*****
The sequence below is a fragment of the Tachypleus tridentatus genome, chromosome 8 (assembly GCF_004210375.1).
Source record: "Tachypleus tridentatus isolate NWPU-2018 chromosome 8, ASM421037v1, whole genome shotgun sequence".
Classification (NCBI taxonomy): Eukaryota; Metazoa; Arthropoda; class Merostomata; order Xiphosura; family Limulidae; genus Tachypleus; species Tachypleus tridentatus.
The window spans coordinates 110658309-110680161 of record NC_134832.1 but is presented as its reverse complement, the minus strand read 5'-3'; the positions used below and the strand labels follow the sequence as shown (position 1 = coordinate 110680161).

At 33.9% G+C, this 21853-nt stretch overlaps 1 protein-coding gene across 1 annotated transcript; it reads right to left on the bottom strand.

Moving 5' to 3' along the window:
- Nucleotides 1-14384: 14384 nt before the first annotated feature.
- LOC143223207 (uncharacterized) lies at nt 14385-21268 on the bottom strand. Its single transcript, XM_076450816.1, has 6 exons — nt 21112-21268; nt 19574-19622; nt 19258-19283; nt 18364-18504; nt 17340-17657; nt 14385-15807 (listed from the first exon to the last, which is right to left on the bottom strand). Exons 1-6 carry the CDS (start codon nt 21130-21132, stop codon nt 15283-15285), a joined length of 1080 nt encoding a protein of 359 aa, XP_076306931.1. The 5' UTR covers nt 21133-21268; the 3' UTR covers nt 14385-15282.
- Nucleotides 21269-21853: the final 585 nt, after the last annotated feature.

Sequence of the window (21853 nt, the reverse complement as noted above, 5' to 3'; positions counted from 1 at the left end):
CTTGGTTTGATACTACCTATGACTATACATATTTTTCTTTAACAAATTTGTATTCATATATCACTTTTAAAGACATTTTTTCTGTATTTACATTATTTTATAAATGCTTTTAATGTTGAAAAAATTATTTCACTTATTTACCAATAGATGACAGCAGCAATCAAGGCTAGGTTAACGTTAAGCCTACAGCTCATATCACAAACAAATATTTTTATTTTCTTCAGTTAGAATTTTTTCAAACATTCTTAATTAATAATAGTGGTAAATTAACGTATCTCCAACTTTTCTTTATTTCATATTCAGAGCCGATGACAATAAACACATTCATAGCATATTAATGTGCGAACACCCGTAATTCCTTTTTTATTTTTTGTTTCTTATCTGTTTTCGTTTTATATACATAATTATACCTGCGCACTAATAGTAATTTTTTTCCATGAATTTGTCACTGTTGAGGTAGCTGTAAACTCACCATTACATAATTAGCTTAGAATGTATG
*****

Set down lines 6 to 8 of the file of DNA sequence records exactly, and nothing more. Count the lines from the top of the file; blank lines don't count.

Moving 5' to 3' along the window:
- Nucleotides 1-14384: 14384 nt before the first annotated feature.
- LOC143223207 (uncharacterized) lies at nt 14385-21268 on the bottom strand. Its single transcript, XM_076450816.1, has 6 exons — nt 21112-21268; nt 19574-19622; nt 19258-19283; nt 18364-18504; nt 17340-17657; nt 14385-15807 (listed from the first exon to the last, which is right to left on the bottom strand). Exons 1-6 carry the CDS (start codon nt 21130-21132, stop codon nt 15283-15285), a joined length of 1080 nt encoding a protein of 359 aa, XP_076306931.1. The 5' UTR covers nt 21133-21268; the 3' UTR covers nt 14385-15282.